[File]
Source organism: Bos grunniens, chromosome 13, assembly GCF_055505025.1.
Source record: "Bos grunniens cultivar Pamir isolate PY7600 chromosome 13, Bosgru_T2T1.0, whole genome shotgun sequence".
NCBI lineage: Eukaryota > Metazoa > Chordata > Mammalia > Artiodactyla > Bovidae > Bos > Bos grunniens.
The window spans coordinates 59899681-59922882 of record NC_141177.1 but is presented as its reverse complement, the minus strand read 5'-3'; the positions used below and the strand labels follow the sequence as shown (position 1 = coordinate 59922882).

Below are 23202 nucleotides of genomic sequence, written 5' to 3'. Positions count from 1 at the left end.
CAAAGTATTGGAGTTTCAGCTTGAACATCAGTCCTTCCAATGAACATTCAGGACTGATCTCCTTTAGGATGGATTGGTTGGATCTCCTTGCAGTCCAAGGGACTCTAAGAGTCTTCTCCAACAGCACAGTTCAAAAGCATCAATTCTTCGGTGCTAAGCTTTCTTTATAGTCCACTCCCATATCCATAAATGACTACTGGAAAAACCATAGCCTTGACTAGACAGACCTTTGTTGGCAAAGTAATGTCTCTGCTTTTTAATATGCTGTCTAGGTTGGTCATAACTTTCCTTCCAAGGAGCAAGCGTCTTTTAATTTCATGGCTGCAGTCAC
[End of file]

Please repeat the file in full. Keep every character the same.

Source organism: Bos grunniens, chromosome 13, assembly GCF_055505025.1.
Source record: "Bos grunniens cultivar Pamir isolate PY7600 chromosome 13, Bosgru_T2T1.0, whole genome shotgun sequence".
NCBI lineage: Eukaryota > Metazoa > Chordata > Mammalia > Artiodactyla > Bovidae > Bos > Bos grunniens.
The window spans coordinates 59899681-59922882 of record NC_141177.1 but is presented as its reverse complement, the minus strand read 5'-3'; the positions used below and the strand labels follow the sequence as shown (position 1 = coordinate 59922882).

Below are 23202 nucleotides of genomic sequence, written 5' to 3'. Positions count from 1 at the left end.
CAAAGTATTGGAGTTTCAGCTTGAACATCAGTCCTTCCAATGAACATTCAGGACTGATCTCCTTTAGGATGGATTGGTTGGATCTCCTTGCAGTCCAAGGGACTCTAAGAGTCTTCTCCAACAGCACAGTTCAAAAGCATCAATTCTTCGGTGCTAAGCTTTCTTTATAGTCCACTCCCATATCCATAAATGACTACTGGAAAAACCATAGCCTTGACTAGACAGACCTTTGTTGGCAAAGTAATGTCTCTGCTTTTTAATATGCTGTCTAGGTTGGTCATAACTTTCCTTCCAAGGAGCAAGCGTCTTTTAATTTCATGGCTGCAGTCAC